A recent federal appeals court decision may lead online platforms that post user-generated content filtered by moderators to think twice before posting copyrighted material. In Mavrix Photographs, LLC v. LiveJournal, Inc., the Ninth Circuit Court of Appeals recently held that the Digital Millennium Copyright Act’s (“DMCA”) safe harbor for “infringement of copyright by reason of the storage [of material] at the direction of a user” may not protect moderated online platforms.

This suit arose out of allegations of copyright infringement by Mavrix Photographs, LLC (“Mavrix”), “a celebrity photography company specializing in candid photographs of celebrities in tropical locations,” against LiveJournal, Inc. (“LiveJournal”), a curated social media platform. Mavrix alleged that “Oh No They Didn’t!” (“ONTD”), a popular LiveJournal community dedicated to celebrity news, posted twenty Mavrix-copyrighted photographs between 2010 and 2014, in violation of the DMCA. ONTD generates content by posting by submissions from its users. When a user submission is received, ONTD’s team of volunteer moderators, who are overseen by a full-time LiveJournal employee, reviews the submission and decide whether it should be publicly posted on ONTD.

In this case, the Ninth Circuit considered whether the district court properly granted summary judgment to LiveJournal on the basis that DMCA’s safe harbor for posting infringing material “at the direction of a user” applied to ONTD. The Ninth Circuit reversed the district court, holding that the court’s analysis of whether ONTD’s content was generated “at the direction of a user” improperly focused on the submission of infringing material, rather than on the process for posting the material. The court further held that the district court improperly rejected Mavrix’s argument that LiveJournal was responsible for the acts of its moderators under the common law of agency. Because of this, the court found that – as a threshold matter – genuine issues of material fact existed regarding whether the LiveJournal moderators acted as agents of LiveJournal.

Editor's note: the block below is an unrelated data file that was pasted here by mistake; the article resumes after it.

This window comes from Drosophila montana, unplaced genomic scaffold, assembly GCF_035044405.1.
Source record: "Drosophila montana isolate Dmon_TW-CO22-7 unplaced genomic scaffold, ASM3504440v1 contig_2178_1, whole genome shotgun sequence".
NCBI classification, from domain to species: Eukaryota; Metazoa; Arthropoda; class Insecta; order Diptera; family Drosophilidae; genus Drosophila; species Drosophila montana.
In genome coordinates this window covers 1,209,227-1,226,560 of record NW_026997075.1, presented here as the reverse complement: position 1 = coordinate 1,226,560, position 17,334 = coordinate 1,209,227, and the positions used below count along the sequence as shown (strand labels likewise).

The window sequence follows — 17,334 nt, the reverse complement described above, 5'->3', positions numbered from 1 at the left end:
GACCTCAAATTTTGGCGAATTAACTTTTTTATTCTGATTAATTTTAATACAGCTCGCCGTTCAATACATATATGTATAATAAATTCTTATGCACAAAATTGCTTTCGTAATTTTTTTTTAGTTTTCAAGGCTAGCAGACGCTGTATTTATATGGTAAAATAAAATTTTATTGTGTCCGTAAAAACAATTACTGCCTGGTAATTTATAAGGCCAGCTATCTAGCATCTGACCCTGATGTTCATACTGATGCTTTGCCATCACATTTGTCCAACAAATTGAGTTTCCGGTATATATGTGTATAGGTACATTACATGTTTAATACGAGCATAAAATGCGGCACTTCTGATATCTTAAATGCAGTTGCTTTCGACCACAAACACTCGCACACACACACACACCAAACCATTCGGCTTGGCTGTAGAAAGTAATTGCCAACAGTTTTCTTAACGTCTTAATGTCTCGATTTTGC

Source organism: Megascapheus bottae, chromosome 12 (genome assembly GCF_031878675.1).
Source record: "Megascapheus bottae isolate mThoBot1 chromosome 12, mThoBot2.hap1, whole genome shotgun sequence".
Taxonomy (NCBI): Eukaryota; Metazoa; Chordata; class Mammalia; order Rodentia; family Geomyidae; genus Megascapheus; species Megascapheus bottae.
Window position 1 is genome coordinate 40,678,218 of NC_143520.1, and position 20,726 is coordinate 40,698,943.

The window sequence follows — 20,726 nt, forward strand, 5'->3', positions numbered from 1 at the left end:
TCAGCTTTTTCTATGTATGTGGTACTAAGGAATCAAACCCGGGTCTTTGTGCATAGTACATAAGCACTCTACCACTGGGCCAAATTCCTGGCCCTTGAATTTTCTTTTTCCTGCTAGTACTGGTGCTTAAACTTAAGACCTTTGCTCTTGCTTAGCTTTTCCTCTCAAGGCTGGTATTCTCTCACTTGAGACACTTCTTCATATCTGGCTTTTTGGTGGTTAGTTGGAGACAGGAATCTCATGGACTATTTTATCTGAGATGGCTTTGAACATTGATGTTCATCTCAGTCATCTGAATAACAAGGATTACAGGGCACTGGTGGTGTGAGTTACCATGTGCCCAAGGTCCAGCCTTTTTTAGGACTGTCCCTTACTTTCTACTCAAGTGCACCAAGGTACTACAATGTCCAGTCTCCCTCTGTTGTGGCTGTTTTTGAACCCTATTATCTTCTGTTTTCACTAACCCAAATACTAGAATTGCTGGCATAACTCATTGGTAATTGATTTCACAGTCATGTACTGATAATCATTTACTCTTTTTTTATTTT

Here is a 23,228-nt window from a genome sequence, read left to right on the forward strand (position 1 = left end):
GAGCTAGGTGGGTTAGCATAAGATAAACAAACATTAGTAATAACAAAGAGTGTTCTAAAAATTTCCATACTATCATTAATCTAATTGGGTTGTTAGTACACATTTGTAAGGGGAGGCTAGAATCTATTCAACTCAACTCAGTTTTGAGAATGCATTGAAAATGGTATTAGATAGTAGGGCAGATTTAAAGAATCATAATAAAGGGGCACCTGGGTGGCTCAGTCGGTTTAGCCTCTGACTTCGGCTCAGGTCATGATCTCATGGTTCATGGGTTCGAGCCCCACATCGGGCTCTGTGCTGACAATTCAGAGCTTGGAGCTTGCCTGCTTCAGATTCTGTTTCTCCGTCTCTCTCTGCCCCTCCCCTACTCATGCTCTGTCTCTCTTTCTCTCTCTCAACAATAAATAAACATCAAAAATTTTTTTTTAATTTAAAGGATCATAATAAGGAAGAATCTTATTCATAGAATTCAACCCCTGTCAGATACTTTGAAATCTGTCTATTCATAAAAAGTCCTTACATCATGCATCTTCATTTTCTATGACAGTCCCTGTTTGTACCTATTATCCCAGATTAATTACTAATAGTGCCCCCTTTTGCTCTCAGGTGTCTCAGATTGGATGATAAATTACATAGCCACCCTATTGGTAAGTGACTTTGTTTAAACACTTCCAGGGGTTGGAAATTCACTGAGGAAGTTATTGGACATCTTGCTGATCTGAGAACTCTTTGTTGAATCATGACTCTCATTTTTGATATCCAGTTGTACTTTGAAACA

Should the district court find that LiveJournal’s moderators are its agents, which would open the possibility of LiveJournal being liable for the posting of infringing material on ONTD, the court explained that a fact-finder must then determine “whether Mavrix’s photographs were indeed posted at the direction of the users in light of the moderators’ role in screening and posting the photographs.” If the moderators’ conduction related to screening ONTD user submissions for public posting is found to be more than “merely accessibility-enhancing activities,” the “at the direction of a user” safe harbor cannot apply.

Despite finding two issues of material fact – the agency status of ONTD moderators and whether ONTD’s content is posted “at the direction of a user” – the court went on to discuss the legal standards governing the remaining elements of the safe harbor. If the threshold requirement that the infringing content is posted “at the direction of a user” is met, LiveJournal will still need to show that: (1) it lacked actual and “red flag” knowledge of the infringements and (2) “did not financially benefit from infringements that it had the right and ability to control.” Regarding the element of knowledge, the court noted that showing a lack of “red flag” knowledge requires LiveJournal to demonstrate that “it would [not] be objectively obvious to a reasonable person that material bearing a generic watermark or a watermark referring to a service provider’s website was infringing.”

Takeaways: This decision presents two potentially serious threats to online platforms that depend upon user submissions to generate content, including sponsors of user-generated content contests. First, the Ninth Circuit’s determination that LiveJournal may be liable for the posting of infringing user-submitted content because its moderators may be deemed agents of LiveJournal presents risks to online platforms (and advertisers) that thrive on moderated user-submitted content.

Second – and more importantly – the Ninth Circuit’s guidance on the “at the direction of a user” DMCA safe harbor narrows the previously understood scope of this provision and should lead moderated platforms to think seriously about the level of oversight currently exercised by its moderators, or reconsider whether to use moderators at all. In particular, this decision suggests that moderation of user-submitted content that goes beyond performing “accessibility-enhancing activities,” such as manually reviewing submissions or conducting a substantive review of the submissions, may take a platform outside the DMCA safe harbor and expose the platform to liability for posting copyrighted material submitted by users. This narrow reading of the DMCA safe harbor may also pose risks for advertisers who sponsor contests and marketing promotions that involve producing a moderated selection of user-generated content.